The weather here in Maryland has been up and down in the past two months. One day it’s 65 degrees and beautiful fall weather and the next day it’s 32 degrees and freezing.
It’s been crazy for us humans as one day we feel like wearing shorts and a t-shirt and then the next day we have to wear a thick winter jacket and gloves. We call it “flu weather” here because with all the changes up and down, it’s easy for us to get sick.
But it isn’t just crazy for us, it’s also hard on our horses. One day they are growing a thick winter coat and the next it seems to be falling out.
Crazy weather can also wreak havok on our horse’s eating and drinking habits. Which can then cause issues with colic.
Water is a major preventative measure against colic.
And it is easy to manage if done properly. However, most horse owners don’t monitor their horse’s water intake eventhough they should, especially in the winter.
I don’t know about you, but drinking cold water in the winter is tough for me and I know my horses don’t really like it much either. Because of this, I’ve noticed that in the cold winter months my horses drink less.
However, horses need more water in the winter.
The main goal in any type of weather should always be to maximize the amount of water your horse drinks to help prevent dehydration and colic. Most 1,000-pound adult horses need at least 10 to 12 gallons of water per day.
As winter begins, it’s a good idea to provide your horse with warm water every day. The water should be between 45˚ and 65˚ F. Check your water supply throughout the day to make sure it hasn’t iced over or become too cold.
During the summer months, lush pastures contain 60 to 80 percent moisture and can contribute to your horse’s water requirement. But, in the winter you have dried feed such as grain and hay which contain less than 15 percent moisture. Because of this, your horse requires more water in the winter.
If your horse doesn’t drink enough water during cold weather months they may eat less and therefore be more prone to impaction colic. This is when it’s actually more important to watch your horses intake of water – in the winter.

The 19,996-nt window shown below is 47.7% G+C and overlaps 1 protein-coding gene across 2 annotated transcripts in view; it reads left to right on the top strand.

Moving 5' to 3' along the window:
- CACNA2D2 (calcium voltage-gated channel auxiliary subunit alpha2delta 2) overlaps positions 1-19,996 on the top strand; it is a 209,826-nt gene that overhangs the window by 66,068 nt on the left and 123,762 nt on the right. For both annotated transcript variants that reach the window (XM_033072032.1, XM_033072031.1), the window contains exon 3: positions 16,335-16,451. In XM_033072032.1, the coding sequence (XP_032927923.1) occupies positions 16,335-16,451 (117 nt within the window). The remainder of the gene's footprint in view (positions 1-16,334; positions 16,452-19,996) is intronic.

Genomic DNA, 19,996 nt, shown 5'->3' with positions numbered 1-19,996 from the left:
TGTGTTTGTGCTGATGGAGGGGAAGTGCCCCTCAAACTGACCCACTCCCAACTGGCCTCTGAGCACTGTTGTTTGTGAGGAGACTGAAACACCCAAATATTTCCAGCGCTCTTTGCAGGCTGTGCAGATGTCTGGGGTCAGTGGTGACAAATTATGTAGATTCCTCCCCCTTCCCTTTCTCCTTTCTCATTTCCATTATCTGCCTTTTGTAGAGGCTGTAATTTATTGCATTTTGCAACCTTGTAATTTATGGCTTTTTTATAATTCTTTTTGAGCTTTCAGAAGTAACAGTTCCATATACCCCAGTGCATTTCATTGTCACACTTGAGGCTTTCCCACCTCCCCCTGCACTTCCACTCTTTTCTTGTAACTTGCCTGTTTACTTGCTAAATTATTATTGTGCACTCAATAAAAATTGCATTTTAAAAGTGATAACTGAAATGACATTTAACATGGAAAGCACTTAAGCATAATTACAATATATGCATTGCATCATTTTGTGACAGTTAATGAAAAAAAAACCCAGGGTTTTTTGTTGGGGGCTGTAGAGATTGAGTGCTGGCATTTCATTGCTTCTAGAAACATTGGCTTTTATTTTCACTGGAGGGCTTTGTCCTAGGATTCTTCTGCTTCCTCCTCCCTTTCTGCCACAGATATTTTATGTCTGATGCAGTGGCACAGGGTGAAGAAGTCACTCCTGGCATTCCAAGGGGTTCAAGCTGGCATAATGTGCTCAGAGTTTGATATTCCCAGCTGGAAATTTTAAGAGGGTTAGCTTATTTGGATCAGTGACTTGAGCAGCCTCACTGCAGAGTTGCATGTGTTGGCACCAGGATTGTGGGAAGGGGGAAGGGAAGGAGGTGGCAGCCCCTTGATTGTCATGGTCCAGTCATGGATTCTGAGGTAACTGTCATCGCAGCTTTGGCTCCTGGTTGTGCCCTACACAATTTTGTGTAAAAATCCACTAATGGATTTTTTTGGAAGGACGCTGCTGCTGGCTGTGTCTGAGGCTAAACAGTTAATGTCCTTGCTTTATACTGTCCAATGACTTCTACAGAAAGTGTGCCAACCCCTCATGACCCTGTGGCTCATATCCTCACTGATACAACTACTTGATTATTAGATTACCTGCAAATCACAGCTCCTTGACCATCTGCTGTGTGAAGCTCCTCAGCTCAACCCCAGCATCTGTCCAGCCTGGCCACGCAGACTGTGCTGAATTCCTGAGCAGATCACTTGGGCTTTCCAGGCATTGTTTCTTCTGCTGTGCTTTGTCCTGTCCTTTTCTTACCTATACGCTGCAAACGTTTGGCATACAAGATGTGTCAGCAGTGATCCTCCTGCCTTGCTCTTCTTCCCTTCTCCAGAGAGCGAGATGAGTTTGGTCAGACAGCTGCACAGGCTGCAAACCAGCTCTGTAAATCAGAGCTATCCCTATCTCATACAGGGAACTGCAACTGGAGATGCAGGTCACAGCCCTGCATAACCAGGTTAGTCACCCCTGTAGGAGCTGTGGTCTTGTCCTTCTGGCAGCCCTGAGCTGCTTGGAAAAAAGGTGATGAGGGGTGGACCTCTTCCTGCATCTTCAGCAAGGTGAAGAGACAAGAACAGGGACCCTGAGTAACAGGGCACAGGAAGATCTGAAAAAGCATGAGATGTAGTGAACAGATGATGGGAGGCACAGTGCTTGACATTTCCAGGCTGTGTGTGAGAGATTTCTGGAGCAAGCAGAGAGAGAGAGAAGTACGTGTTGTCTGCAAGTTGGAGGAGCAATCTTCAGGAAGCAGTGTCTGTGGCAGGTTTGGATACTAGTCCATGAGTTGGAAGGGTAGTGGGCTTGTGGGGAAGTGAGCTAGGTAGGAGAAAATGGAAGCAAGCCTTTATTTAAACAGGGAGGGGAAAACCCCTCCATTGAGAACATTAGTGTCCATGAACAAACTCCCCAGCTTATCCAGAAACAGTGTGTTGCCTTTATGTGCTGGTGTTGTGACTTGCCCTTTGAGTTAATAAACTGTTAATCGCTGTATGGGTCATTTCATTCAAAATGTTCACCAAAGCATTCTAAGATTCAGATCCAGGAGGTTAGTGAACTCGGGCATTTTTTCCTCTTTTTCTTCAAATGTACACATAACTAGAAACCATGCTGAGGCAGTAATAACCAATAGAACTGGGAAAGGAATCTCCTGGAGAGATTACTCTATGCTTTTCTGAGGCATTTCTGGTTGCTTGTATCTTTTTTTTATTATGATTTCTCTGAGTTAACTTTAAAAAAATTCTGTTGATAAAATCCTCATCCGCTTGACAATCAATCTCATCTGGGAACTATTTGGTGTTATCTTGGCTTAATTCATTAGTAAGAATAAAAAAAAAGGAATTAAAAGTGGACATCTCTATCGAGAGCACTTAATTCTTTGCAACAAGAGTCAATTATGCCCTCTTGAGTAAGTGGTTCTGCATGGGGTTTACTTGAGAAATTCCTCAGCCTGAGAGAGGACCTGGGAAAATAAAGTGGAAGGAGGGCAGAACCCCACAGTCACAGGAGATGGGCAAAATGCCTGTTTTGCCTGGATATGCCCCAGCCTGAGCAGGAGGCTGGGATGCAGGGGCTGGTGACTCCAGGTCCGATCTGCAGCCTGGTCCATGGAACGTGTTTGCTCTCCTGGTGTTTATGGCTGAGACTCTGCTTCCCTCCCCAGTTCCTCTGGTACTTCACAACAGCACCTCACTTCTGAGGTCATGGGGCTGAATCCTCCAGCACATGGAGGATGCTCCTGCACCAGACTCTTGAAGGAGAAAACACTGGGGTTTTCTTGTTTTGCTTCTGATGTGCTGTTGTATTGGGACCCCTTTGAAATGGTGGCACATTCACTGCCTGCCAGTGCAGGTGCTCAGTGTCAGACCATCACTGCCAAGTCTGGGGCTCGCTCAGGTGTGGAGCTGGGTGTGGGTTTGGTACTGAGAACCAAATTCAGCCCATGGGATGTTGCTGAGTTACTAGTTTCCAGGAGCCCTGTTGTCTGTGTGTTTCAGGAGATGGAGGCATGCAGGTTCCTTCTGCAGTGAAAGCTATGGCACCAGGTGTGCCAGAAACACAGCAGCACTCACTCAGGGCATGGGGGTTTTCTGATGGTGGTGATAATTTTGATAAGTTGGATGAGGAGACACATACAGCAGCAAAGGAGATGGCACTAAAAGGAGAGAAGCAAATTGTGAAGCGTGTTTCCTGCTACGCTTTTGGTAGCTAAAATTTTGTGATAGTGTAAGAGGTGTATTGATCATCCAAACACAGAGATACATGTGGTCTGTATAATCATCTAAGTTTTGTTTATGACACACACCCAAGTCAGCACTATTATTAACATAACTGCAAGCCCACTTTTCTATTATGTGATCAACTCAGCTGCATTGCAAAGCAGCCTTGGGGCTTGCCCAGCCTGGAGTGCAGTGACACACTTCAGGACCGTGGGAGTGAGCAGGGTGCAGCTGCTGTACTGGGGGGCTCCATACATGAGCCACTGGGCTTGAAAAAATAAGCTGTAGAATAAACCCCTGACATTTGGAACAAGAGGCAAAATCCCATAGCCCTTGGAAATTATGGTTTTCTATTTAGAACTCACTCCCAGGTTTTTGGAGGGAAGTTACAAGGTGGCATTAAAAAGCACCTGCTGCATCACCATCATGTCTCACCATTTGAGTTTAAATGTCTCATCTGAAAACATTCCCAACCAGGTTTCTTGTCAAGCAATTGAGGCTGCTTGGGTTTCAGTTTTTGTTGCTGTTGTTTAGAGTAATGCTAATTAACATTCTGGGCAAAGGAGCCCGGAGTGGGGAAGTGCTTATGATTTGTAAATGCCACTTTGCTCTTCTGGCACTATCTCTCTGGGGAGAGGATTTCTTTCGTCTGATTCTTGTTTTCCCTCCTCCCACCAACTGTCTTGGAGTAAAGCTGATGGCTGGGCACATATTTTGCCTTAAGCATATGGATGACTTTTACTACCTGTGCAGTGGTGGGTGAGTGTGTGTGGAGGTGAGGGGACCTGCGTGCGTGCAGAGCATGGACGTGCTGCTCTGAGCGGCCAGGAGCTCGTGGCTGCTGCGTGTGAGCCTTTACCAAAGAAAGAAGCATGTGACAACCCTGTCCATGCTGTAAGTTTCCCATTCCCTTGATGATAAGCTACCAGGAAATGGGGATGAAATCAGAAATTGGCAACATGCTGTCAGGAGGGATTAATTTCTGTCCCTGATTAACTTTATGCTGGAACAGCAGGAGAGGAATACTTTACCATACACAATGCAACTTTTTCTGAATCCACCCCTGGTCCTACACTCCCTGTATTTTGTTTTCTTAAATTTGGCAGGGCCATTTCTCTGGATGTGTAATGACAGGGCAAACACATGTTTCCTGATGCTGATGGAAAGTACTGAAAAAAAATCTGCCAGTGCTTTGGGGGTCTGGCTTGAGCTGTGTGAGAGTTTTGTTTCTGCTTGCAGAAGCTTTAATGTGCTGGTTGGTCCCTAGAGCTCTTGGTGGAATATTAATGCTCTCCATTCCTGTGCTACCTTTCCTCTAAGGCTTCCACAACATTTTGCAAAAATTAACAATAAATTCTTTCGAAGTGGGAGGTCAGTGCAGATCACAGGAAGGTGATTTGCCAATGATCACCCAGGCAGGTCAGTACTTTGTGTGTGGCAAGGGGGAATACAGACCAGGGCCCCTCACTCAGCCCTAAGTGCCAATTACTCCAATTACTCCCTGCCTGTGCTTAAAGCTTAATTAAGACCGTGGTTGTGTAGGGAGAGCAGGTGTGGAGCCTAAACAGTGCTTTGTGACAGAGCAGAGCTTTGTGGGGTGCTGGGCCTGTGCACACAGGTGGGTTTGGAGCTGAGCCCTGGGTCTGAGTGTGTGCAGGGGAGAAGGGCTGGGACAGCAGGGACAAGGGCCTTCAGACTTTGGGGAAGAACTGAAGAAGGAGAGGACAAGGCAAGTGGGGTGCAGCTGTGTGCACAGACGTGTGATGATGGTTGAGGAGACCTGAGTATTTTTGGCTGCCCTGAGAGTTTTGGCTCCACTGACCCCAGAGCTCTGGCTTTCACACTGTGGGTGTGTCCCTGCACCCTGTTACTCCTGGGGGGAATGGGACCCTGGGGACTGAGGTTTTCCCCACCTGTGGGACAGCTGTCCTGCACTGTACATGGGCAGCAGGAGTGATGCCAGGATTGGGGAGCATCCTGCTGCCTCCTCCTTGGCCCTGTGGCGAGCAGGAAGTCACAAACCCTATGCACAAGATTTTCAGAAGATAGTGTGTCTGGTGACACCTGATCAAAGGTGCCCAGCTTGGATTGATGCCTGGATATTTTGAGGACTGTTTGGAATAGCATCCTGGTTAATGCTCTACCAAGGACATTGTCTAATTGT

Even if you offer quality feed, top notch grain, and hay in the pasture, your horse will still eat less if he is not drinking enough water.
And if your horse eats less food, he might not have enough energy to tolerate the cold. And again this would be another health issue.
Water intake is very important to your horse’s health and wellbeing.
There are two things that I do in the winter to make sure my horses get enough water.
1. The first thing I do is make sure they have water that isn’t frozen solid.
An easy way to do this is to clean the ice out of the water trough regularly to ensure that your horse has all the drinking water he/she needs.
Another thing I do is to put bottles of salt water in the outside water troughs to keep them from freezing solid. Some of the water troughs close to the barn have electric heaters to make sure the water doesn’t freeze solid as well.
You can watch this video and try my saltwater in a bottle trick and see how it works for you. The larger the trough, the larger the bottle of water and the more salt in the bottle you will need.
2. The second thing is to make sure they actually drink enough water.
To do this, I give them a seasonal tea that I mix with water that they just love. It helps keep their belly warm and increases their water intake. Therefore, helping them on a number of levels.
Water is also important for your horse as it maintains your horse’s fecal moisture level. If fecal material becomes too dry, intestinal blockage or impaction may occur and cause colic. A horse won’t develop an impaction in one day but he can over several days to several weeks if he has poor water intake.
It’s definitely something to watch, for sure.
Paying attention to how much water your horse drinks, how much your horse eats, and how much manure he leaves behind and what it looks like are all very important measures in keeping our horses healthy and happy.
Do you have any other winter tips for your horse that you’d like to share? Please let us know in the Comments below. Thanks!